Speaking Up for Patient Safety

September 26, 2017
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It’s happened to many of us. We show up for work, get our reports, and realize that we cannot safely perform our job under the current conditions. What can we do?

A jury awarded Linda Boly, RN, $3 million for wrongful termination by Portland Oregon’s Legacy Good Samaritan Hospital last fall. A Legacy employee for 34 years, Boly lost her job after blowing the whistle on her employer’s unsafe staffing. While the hospital argued the firing was performance based, her lawyer argued that she was targeted because of her seniority, and because she had complained about recent hospital policies that rushed patient care. In addition, Boly had even testified before the state legislature on her hospital’s policies.

Her hospital had made staffing changes that required Boly to meet productivity quotas and forced nurses to see a certain number of patients a day, regardless of the amount of time each patient needed for assessment and nursing care. Boly refused, instead offering the level of nursing care she felt was required. She complained to management, and in response, she was written up multiple times, leading eventually to her firing.

Speaking Up

Cases like Boly’s remind us that while our primary focus is taking care of our patients, doing so in a safe environment sometimes requires taking a risk and speaking up. Speaking up about safety concerns can protect you in the case of adverse outcomes. If you show up for a shift, for example, and you are given an assignment that you feel is unsafe, then it is your responsibility to immediately contact your supervisor. The American Nurses Association (ANA) upholds that registered nurses – based on their professional and ethical responsibilities – have the professional right to accept, reject, or object in writing to any patient assignment that puts patients or themselves at serious risk for harm.

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Different state nursing boards have different rules regarding specific action steps, so know what your board says in this situation. Some states offer patient assignment objection forms, such as Assignment Despite Objections (ADO), Objection to Assignment, or Protest of Assignment, which offer a way for nurses to accept a patient assignment while expressing an objection and concern in writing about the safety of that assignment.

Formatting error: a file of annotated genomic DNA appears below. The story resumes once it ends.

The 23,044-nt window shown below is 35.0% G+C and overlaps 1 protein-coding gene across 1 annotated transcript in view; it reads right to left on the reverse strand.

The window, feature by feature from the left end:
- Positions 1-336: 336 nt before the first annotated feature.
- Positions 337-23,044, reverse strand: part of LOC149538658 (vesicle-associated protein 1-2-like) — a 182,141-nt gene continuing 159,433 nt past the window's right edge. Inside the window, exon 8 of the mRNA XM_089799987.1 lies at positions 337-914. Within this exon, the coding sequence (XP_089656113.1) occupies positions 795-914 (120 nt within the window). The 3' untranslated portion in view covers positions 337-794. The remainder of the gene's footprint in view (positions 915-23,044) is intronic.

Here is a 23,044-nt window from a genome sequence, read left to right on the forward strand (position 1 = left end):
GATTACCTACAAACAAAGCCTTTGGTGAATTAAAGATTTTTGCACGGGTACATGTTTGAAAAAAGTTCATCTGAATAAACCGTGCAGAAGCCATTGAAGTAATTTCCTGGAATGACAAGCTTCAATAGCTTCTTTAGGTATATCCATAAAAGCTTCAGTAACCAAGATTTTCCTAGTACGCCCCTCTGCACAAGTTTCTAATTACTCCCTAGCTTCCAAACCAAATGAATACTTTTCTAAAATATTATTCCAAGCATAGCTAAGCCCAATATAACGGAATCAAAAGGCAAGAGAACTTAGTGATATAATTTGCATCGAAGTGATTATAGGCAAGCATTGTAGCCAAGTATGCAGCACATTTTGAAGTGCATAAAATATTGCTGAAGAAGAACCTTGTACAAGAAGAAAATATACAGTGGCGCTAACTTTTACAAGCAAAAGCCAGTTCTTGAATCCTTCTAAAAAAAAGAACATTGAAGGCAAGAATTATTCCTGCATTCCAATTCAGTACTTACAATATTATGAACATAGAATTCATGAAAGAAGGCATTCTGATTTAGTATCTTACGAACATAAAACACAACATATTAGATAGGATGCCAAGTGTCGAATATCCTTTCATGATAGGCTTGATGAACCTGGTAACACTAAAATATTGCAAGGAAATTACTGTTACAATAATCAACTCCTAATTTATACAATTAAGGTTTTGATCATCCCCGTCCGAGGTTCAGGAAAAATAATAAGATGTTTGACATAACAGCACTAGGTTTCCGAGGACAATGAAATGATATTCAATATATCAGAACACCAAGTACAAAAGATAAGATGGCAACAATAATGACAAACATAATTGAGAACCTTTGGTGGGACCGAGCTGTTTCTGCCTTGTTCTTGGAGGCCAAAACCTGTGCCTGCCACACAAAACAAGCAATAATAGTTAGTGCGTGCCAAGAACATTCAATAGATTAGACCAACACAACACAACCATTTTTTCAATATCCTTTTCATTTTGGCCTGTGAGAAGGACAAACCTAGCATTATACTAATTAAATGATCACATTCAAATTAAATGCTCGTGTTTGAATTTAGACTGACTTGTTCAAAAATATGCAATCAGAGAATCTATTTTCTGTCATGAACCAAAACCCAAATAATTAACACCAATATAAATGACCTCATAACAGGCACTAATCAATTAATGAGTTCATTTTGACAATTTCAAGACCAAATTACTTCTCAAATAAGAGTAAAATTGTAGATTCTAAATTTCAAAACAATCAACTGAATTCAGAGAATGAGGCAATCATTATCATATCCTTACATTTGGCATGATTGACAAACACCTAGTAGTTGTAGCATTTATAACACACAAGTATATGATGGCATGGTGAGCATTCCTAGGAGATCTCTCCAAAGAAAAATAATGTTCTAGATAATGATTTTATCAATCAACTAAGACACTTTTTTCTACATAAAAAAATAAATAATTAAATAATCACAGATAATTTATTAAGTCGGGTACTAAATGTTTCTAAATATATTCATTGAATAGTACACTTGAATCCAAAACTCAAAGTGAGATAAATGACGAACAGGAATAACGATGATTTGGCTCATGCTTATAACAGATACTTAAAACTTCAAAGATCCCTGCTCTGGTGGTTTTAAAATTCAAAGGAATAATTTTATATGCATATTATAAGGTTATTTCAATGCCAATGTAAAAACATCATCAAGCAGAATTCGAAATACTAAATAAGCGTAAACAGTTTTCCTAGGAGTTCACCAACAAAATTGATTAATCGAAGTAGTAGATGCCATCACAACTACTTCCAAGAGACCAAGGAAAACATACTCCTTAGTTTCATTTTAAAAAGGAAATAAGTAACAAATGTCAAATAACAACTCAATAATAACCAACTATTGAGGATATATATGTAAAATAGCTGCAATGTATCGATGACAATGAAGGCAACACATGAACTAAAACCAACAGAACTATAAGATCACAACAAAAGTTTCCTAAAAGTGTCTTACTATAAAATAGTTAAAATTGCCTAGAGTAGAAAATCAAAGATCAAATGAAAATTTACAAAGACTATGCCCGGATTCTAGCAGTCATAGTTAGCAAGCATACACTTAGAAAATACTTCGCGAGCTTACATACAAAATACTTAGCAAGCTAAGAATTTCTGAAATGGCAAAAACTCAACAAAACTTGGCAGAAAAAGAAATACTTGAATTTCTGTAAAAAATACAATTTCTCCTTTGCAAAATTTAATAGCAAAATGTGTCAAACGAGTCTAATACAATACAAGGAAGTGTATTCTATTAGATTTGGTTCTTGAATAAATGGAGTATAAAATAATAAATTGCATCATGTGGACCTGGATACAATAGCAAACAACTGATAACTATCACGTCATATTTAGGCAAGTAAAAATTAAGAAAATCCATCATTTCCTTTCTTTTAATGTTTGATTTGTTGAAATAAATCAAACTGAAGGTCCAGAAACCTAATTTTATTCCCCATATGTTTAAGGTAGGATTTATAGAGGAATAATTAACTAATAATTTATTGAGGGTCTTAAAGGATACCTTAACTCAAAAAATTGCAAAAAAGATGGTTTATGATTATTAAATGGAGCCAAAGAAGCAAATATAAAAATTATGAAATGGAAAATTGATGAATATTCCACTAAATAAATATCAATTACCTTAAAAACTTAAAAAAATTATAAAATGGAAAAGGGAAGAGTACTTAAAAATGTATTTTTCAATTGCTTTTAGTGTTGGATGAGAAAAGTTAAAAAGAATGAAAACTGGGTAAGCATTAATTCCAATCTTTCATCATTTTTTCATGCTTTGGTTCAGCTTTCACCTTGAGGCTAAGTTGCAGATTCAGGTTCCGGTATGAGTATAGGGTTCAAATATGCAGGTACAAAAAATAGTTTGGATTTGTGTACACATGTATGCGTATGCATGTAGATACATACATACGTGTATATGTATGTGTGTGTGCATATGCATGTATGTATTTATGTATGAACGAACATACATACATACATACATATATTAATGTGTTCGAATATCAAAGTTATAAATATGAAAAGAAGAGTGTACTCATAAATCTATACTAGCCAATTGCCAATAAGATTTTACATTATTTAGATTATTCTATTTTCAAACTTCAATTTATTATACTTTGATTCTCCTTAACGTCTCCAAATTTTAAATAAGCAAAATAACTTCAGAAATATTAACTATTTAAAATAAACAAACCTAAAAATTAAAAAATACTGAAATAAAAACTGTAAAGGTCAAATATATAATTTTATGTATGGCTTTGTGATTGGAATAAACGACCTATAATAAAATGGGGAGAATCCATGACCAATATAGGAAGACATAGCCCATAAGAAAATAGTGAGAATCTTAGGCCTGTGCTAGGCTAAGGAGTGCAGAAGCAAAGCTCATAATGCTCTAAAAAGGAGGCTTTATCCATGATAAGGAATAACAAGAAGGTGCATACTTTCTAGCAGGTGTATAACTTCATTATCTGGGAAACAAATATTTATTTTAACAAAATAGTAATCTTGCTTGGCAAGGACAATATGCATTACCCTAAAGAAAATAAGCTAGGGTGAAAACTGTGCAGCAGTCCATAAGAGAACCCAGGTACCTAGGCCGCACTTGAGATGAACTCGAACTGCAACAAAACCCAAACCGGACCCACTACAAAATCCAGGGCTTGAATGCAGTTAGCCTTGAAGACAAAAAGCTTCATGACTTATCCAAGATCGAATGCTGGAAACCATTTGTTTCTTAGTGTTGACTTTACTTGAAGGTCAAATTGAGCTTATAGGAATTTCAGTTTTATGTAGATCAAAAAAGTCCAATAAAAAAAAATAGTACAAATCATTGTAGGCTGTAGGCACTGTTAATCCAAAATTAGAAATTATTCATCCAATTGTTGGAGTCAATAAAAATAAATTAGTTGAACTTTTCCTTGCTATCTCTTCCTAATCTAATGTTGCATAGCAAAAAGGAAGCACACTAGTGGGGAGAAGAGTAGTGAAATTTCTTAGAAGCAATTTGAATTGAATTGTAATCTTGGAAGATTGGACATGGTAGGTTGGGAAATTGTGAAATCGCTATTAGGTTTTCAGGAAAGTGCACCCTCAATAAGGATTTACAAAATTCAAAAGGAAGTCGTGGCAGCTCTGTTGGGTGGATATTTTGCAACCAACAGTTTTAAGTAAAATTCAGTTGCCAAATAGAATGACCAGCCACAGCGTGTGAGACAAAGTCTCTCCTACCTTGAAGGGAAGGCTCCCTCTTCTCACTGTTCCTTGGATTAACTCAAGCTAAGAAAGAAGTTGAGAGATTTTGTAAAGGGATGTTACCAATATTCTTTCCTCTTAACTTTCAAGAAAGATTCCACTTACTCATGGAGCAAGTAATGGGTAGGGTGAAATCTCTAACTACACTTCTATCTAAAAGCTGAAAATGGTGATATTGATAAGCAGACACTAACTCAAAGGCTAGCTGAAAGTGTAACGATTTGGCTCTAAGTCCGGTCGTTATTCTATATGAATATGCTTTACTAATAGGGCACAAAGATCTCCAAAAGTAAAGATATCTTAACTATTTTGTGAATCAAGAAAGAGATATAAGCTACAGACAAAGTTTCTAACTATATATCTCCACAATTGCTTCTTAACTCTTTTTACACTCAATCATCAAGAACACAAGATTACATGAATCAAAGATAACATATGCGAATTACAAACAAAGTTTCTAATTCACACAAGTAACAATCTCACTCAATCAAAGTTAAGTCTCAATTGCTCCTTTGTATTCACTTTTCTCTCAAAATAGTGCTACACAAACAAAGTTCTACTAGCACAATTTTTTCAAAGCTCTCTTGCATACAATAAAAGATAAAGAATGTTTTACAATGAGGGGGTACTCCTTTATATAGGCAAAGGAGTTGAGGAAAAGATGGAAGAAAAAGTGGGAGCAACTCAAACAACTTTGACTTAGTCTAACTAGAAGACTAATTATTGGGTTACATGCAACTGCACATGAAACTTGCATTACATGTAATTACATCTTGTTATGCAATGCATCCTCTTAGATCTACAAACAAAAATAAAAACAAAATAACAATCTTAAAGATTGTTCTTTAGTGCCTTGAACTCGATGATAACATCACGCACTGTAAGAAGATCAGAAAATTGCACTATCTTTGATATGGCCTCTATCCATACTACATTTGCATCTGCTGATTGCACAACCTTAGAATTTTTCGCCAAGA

Depending on the state, nurses may file such a complaint during the shift for a myriad of reasons, including lack of sufficient orientation, inadequate staffing for patient acuity, inappropriate skill mix, mandatory overtime, or if the assignment poses a serious threat to the health and safety of the staff. In Texas, for example, a nurse may request Safe Harbor before accepting an assignment, and it must be made in writing.

Patient Abandonment

You have been given an assignment, the previous shift nurse has given you a report, and you realize you have been given a hot mess that is waiting to implode. You know you can’t care for these patients safely. Now what? Once you have accepted an assignment, typically understood to be once you have received report, you cannot refuse the assignment without running the risk of patient abandonment charges, which can sometimes carry criminal charges. At the very least, you can face nearly certain job termination and potential action against your nurse’s license by the state board of nursing.  What’s a nurse to do?

  • Always, always notify a supervisor about your concerns. It may be relatively easy to address.
  • Document your concerns quickly.
  • Do not leave. Stay through your shift or until another acceptable alternative has been created (additional staff are added, you are floated to another area, etc)
  • Keep in mind that your state board of nursing guidelines regarding abandonment may be different from your hospital or nursing home guidelines. Become familiar with both.